Draw tight as you surmise doesn't mean exactly the same thing as press together. They are opposite actions— pulling (for 'Draw tight') as opposed to pushing (for press together)— but both can have the same end result: something has been constrained or compressed into a space of reduced dimensions.
This is more clear if you provide an object, to draw [sth.] tight refers to pulling on it to constrict it. It's most common to speak of laces or a belt in this way, but you could also say
She drew the covers tight around her sleeping son.
The novice drew the parachute straps tight, so tight he could hardly breathe.
The covers and the straps are being pulled to tighten them. At the same time, the covers and the straps are pushing or pressing against the son and the parachutist respectively.
In other cases, the pulling does not imply a pushing or squeezing action. For instance, without an object, draw tight refers to the subject being pulled tight or taut:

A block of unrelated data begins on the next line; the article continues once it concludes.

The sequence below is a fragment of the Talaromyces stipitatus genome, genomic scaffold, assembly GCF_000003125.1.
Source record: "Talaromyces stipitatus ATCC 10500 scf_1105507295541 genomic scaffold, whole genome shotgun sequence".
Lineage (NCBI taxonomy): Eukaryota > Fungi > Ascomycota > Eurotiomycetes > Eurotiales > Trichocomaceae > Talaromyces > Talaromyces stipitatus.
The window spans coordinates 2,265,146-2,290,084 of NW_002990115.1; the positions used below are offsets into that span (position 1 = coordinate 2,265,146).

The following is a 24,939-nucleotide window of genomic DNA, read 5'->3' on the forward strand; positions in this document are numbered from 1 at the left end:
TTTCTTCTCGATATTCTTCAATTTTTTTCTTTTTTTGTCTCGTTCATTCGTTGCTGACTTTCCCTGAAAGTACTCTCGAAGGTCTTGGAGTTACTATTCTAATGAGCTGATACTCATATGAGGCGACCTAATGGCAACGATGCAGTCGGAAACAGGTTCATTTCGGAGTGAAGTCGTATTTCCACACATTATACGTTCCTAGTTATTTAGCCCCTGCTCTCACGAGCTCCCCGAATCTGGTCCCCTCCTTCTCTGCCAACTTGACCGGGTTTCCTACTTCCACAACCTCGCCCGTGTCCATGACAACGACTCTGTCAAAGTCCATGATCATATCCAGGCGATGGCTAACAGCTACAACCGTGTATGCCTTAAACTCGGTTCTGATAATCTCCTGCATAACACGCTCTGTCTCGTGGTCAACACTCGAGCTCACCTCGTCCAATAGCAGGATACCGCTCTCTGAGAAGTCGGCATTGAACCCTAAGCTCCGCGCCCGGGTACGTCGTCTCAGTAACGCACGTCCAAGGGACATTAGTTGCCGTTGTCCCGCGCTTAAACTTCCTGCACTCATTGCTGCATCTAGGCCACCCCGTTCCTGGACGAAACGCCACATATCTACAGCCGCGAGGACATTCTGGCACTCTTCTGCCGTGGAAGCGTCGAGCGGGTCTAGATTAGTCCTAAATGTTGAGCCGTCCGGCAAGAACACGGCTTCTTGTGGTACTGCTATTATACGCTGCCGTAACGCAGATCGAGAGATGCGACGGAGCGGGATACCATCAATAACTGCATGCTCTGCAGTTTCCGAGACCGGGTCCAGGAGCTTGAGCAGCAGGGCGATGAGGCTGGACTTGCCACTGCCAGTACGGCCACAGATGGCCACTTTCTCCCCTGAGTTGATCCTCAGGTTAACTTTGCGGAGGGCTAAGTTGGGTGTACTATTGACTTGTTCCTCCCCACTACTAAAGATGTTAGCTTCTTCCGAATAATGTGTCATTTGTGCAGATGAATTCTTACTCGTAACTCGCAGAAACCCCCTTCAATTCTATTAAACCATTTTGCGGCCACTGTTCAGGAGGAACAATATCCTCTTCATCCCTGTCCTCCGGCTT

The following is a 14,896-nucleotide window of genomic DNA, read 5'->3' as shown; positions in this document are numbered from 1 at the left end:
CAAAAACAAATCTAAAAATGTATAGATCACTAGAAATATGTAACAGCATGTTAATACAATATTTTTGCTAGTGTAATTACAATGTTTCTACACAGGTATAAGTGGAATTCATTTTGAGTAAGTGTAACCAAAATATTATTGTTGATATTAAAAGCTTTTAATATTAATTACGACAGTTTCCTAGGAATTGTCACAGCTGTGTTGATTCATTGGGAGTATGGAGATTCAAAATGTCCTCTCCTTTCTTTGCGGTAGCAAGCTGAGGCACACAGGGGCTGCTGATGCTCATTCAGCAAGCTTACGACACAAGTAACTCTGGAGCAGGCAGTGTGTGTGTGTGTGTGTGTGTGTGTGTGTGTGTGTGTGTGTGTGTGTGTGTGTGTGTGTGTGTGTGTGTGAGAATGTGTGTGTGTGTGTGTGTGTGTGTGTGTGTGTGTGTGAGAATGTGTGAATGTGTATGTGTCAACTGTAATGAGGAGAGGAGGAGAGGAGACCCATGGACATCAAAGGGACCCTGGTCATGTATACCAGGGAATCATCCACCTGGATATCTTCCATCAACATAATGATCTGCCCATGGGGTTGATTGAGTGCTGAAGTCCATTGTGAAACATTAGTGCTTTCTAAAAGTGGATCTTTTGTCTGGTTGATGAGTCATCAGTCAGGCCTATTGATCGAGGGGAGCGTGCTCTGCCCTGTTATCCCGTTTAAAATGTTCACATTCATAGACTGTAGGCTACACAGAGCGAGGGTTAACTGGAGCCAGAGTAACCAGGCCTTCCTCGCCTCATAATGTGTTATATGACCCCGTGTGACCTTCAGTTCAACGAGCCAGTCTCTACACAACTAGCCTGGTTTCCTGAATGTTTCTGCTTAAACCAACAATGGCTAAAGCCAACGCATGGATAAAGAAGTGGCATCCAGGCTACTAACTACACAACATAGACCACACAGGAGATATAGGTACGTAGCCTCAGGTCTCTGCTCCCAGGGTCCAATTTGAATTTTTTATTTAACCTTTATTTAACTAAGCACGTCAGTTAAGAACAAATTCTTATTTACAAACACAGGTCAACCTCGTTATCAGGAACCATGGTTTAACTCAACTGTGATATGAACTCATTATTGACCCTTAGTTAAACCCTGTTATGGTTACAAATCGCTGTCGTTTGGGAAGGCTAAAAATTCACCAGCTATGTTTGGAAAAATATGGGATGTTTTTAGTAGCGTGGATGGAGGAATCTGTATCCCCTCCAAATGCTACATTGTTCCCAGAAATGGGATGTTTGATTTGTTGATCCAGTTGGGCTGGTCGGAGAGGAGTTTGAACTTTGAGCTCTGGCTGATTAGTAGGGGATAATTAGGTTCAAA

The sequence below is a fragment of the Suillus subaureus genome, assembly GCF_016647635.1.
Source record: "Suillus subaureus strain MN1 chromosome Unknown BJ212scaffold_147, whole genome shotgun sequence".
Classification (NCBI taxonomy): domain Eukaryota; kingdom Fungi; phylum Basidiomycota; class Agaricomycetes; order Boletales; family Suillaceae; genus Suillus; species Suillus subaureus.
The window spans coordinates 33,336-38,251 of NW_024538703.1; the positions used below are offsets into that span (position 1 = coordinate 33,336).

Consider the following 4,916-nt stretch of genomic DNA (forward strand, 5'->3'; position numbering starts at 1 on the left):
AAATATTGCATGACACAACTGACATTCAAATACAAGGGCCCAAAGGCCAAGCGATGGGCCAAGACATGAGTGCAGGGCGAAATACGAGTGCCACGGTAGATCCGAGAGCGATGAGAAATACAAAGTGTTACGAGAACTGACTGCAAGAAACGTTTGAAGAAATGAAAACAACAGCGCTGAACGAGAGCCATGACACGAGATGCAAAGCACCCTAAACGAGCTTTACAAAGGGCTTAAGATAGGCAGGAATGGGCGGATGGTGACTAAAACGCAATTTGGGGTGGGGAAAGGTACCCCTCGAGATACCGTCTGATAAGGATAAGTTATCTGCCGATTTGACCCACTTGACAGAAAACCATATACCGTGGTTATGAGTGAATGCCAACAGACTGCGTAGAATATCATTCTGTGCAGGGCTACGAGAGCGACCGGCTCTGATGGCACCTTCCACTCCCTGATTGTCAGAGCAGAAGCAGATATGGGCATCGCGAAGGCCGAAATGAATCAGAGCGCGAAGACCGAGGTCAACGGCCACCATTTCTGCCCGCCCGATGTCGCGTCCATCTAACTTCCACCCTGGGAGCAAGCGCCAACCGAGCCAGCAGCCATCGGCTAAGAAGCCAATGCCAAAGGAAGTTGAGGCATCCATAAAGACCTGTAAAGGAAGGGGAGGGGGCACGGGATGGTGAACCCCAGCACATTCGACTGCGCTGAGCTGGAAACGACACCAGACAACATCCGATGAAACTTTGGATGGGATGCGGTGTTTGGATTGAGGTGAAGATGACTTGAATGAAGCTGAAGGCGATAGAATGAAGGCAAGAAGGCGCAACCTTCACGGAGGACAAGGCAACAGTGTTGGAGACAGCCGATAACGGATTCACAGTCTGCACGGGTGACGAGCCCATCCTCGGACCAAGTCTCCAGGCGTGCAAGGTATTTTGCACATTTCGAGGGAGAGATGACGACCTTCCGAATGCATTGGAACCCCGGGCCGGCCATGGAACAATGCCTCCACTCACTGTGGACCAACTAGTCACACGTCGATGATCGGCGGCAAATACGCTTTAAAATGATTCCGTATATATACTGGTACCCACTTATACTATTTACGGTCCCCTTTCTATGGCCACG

The rope drew tight around his neck.
Her face was drawn tight with the strain.
As the sails fill with wind, the lines draw tight.
And when speaking of multiple independent subjects, draw tight means to move closer together, physically or metaphorically; if there is pushing, it comes from an outside force, in which case the multiple independent subjects are no longer drawing [themselves].
The soldiers drew tight as the shelling intensified.
Since the rioting, the shop owners have drawn tight against the mayor.
With regards to terminology: I have no background in linguistics, but to my layman sensibilities, having a secondary predicate would seem to require a main predicate, e.g. a direct object as in draw the knots tight. I would not call it an adjunct, as it is required to communicate the meaning; the children drew is something other than the children drew tight.
Thus, I would simply describe tight as a subject complement adjective. As I see it, draw tight is analogous to grow dark, wax lyrical, or turn criminal.